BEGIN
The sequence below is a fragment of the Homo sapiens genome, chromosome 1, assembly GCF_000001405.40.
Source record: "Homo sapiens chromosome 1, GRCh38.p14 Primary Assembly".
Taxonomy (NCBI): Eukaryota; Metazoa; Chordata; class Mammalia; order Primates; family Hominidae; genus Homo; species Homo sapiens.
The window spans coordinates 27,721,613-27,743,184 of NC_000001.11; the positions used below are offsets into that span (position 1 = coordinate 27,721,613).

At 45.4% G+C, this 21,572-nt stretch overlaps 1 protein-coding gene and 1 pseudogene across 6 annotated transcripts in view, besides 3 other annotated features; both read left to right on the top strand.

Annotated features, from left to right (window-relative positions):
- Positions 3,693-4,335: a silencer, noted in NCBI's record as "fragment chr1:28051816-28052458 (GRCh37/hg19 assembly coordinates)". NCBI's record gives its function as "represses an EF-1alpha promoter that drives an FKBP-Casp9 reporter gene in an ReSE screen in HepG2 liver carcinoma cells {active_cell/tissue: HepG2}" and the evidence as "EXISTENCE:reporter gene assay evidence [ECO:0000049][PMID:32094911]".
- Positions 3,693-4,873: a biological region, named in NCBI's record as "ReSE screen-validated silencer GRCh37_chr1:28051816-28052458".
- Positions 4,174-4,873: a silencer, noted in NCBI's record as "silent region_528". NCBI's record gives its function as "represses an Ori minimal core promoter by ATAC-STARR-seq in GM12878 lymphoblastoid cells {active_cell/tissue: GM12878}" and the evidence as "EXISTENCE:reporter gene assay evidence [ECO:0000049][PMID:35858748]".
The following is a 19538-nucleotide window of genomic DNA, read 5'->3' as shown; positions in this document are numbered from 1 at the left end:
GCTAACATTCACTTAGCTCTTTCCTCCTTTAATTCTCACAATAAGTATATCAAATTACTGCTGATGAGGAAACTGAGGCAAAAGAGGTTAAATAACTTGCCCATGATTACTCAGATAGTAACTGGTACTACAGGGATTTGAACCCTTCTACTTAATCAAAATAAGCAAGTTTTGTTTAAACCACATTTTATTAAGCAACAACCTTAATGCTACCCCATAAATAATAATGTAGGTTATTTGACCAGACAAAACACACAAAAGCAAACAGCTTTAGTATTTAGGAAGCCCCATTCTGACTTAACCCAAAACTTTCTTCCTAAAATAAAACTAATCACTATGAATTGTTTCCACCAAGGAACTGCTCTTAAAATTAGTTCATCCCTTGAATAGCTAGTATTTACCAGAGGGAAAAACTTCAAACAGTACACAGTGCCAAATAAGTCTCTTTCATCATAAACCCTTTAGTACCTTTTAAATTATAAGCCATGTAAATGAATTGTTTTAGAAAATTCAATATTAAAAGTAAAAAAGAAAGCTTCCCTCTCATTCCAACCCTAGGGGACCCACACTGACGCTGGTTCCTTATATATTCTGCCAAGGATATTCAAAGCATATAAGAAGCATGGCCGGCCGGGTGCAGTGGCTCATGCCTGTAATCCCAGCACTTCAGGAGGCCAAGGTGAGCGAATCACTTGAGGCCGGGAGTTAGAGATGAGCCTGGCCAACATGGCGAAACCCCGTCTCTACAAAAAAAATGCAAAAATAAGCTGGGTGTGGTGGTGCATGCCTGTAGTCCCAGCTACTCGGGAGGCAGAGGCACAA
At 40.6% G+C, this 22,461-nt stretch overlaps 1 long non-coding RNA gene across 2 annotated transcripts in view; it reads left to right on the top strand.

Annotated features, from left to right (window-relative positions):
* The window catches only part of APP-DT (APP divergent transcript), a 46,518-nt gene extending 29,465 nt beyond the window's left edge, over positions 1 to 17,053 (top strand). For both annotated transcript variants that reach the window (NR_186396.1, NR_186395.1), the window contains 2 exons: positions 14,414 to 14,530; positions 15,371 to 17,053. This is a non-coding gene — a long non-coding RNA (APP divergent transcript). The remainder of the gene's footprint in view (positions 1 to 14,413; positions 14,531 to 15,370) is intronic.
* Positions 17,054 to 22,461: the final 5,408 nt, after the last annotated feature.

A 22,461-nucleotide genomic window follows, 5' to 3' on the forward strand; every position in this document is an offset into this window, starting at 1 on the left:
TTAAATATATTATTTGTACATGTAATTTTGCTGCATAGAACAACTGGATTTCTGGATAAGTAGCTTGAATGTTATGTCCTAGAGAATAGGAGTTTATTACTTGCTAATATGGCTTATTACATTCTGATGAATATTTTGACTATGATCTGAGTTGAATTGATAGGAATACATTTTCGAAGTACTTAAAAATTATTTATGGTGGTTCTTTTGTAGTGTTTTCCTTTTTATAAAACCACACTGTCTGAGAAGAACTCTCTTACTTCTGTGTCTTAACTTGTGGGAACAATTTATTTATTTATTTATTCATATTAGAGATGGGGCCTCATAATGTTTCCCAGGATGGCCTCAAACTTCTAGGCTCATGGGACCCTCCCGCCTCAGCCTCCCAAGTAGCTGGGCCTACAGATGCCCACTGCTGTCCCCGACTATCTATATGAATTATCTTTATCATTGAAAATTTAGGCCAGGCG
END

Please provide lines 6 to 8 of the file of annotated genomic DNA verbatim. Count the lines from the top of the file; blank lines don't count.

Annotated features, from left to right (window-relative positions):
- Positions 3,693-4,335: a silencer, noted in NCBI's record as "fragment chr1:28051816-28052458 (GRCh37/hg19 assembly coordinates)". NCBI's record gives its function as "represses an EF-1alpha promoter that drives an FKBP-Casp9 reporter gene in an ReSE screen in HepG2 liver carcinoma cells {active_cell/tissue: HepG2}" and the evidence as "EXISTENCE:reporter gene assay evidence [ECO:0000049][PMID:32094911]".
- Positions 3,693-4,873: a biological region, named in NCBI's record as "ReSE screen-validated silencer GRCh37_chr1:28051816-28052458".